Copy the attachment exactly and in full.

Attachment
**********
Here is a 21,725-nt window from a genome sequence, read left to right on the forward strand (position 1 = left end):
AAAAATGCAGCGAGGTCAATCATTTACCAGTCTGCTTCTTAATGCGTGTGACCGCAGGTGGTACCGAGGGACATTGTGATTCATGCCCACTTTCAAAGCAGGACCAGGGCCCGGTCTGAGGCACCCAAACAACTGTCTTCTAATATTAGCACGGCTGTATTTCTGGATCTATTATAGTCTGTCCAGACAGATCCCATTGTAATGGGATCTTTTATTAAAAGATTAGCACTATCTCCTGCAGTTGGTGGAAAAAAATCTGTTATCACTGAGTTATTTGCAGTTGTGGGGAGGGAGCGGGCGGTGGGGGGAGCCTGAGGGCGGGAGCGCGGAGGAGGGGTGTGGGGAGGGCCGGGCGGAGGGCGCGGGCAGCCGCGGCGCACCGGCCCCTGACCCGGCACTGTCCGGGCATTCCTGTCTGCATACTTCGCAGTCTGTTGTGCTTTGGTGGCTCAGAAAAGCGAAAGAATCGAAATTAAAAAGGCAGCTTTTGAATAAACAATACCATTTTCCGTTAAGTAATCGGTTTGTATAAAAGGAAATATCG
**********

Here is a 21,725-nt window from a genome sequence, read left to right on the forward strand (position 1 = left end):
AAAAATGCAGCGAGGTCAATCATTTACCAGTCTGCTTCTTAATGCGTGTGACCGCAGGTGGTACCGAGGGACATTGTGATTCATGCCCACTTTCAAAGCAGGACCAGGGCCCGGTCTGAGGCACCCAAACAACTGTCTTCTAATATTAGCACGGCTGTATTTCTGGATCTATTATAGTCTGTCCAGACAGATCCCATTGTAATGGGATCTTTTATTAAAAGATTAGCACTATCTCCTGCAGTTGGTGGAAAAAAATCTGTTATCACTGAGTTATTTGCAGTTGTGGGGAGGGAGCGGGCGGTGGGGGGAGCCTGAGGGCGGGAGCGCGGAGGAGGGGTGTGGGGAGGGCCGGGCGGAGGGCGCGGGCAGCCGCGGCGCACCGGCCCCTGACCCGGCACTGTCCGGGCATTCCTGTCTGCATACTTCGCAGTCTGTTGTGCTTTGGTGGCTCAGAAAAGCGAAAGAATCGAAATTAAAAAGGCAGCTTTTGAATAAACAATACCATTTTCCGTTAAGTAATCGGTTTGTATAAAAGGAAATATCG